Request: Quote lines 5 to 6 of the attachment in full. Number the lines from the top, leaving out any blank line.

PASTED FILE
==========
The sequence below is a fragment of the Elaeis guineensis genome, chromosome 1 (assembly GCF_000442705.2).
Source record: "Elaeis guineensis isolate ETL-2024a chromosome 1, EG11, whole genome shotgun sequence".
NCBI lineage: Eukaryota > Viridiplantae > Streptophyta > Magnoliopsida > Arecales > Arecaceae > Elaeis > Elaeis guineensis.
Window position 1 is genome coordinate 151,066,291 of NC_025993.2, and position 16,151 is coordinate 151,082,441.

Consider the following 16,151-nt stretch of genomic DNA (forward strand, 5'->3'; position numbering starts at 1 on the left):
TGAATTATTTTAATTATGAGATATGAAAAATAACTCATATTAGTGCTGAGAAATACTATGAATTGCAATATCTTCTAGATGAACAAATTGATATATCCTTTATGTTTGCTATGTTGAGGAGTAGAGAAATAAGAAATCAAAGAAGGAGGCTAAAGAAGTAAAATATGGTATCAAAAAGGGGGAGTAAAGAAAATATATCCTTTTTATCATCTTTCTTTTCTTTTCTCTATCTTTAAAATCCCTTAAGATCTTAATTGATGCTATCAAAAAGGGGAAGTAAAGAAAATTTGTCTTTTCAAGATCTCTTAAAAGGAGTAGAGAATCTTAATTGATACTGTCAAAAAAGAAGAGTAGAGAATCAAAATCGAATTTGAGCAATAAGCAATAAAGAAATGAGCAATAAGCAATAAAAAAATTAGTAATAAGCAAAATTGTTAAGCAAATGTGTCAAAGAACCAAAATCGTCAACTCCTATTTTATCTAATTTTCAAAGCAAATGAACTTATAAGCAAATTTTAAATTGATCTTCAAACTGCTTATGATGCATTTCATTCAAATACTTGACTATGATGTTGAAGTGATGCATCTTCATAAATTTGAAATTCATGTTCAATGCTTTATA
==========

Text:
Consider the following 16,151-nt stretch of genomic DNA (forward strand, 5'->3'; position numbering starts at 1 on the left):
TGAATTATTTTAATTATGAGATATGAAAAATAACTCATATTAGTGCTGAGAAATACTATGAATTGCAATATCTTCTAGATGAACAAATTGATATATCCTTTATGTTTGCTATGTTGAGGAGTAGAGAAATAAGAAATCAAAGAAGGAGGCTAAAGAAGTAAAATATGGTATCAAAAAGGGGGAGTAAAGAAAATATATCCTTTTTATCATCTTTCTTTTCTTTTCTCTATCTTTAAAATCCCTTAAGATCTTAATTGATGCTATCAAAAAGGGGAAGTAAAGAAAATTTGTCTTTTCAAGATCTCTTAAAAGGAGTAGAGAATCTTAATTGATACTGTCAAAAAAGAAGAGTAGAGAATCAAAATCGAATTTGAGCAATAAGCAATAAAGAAATGAGCAATAAGCAATAAAAAAATTAGTAATAAGCAAAATTGTTAAGCAAATGTGTCAAAGAACCAAAATCGTCAACTCCTATTTTATCTAATTTTCAAAGCAAATGAACTTATAAGCAAATTTTAAATTGATCTTCAAACTGCTTATGATGCATTTCATTCAAATACTTGACTATGATGTTGAAGTGATGCATCTTCATAAATTTGAAATTCATGTTCAATGCTTTATA